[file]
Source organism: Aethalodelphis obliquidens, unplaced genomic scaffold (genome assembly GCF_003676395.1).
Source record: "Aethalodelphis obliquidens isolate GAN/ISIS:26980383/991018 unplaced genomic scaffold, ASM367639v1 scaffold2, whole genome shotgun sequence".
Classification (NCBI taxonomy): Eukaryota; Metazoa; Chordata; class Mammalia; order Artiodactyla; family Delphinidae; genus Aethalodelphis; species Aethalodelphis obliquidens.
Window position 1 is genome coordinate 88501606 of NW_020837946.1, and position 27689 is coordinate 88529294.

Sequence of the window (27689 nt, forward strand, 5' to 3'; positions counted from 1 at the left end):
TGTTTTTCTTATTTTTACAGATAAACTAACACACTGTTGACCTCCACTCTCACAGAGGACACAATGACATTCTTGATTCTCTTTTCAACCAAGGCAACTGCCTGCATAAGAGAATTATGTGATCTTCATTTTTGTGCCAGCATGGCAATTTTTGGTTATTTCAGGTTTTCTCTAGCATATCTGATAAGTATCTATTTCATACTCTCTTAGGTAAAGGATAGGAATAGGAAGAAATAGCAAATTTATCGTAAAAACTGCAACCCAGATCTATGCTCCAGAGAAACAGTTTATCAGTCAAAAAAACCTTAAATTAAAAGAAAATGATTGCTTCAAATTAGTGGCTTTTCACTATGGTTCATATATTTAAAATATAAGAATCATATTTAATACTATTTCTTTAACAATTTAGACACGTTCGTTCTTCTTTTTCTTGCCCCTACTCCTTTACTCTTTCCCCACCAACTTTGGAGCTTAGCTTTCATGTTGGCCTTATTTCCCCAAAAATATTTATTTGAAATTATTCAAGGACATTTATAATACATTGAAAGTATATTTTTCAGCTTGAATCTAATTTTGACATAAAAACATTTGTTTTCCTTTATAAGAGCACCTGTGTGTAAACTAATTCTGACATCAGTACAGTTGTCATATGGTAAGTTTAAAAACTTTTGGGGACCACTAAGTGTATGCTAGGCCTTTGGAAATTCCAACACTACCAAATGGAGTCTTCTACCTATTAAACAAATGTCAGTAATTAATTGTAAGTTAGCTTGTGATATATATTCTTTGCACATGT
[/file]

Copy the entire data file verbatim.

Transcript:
Source organism: Aethalodelphis obliquidens, unplaced genomic scaffold (genome assembly GCF_003676395.1).
Source record: "Aethalodelphis obliquidens isolate GAN/ISIS:26980383/991018 unplaced genomic scaffold, ASM367639v1 scaffold2, whole genome shotgun sequence".
Classification (NCBI taxonomy): Eukaryota; Metazoa; Chordata; class Mammalia; order Artiodactyla; family Delphinidae; genus Aethalodelphis; species Aethalodelphis obliquidens.
Window position 1 is genome coordinate 88501606 of NW_020837946.1, and position 27689 is coordinate 88529294.

Sequence of the window (27689 nt, forward strand, 5' to 3'; positions counted from 1 at the left end):
TGTTTTTCTTATTTTTACAGATAAACTAACACACTGTTGACCTCCACTCTCACAGAGGACACAATGACATTCTTGATTCTCTTTTCAACCAAGGCAACTGCCTGCATAAGAGAATTATGTGATCTTCATTTTTGTGCCAGCATGGCAATTTTTGGTTATTTCAGGTTTTCTCTAGCATATCTGATAAGTATCTATTTCATACTCTCTTAGGTAAAGGATAGGAATAGGAAGAAATAGCAAATTTATCGTAAAAACTGCAACCCAGATCTATGCTCCAGAGAAACAGTTTATCAGTCAAAAAAACCTTAAATTAAAAGAAAATGATTGCTTCAAATTAGTGGCTTTTCACTATGGTTCATATATTTAAAATATAAGAATCATATTTAATACTATTTCTTTAACAATTTAGACACGTTCGTTCTTCTTTTTCTTGCCCCTACTCCTTTACTCTTTCCCCACCAACTTTGGAGCTTAGCTTTCATGTTGGCCTTATTTCCCCAAAAATATTTATTTGAAATTATTCAAGGACATTTATAATACATTGAAAGTATATTTTTCAGCTTGAATCTAATTTTGACATAAAAACATTTGTTTTCCTTTATAAGAGCACCTGTGTGTAAACTAATTCTGACATCAGTACAGTTGTCATATGGTAAGTTTAAAAACTTTTGGGGACCACTAAGTGTATGCTAGGCCTTTGGAAATTCCAACACTACCAAATGGAGTCTTCTACCTATTAAACAAATGTCAGTAATTAATTGTAAGTTAGCTTGTGATATATATTCTTTGCACATGT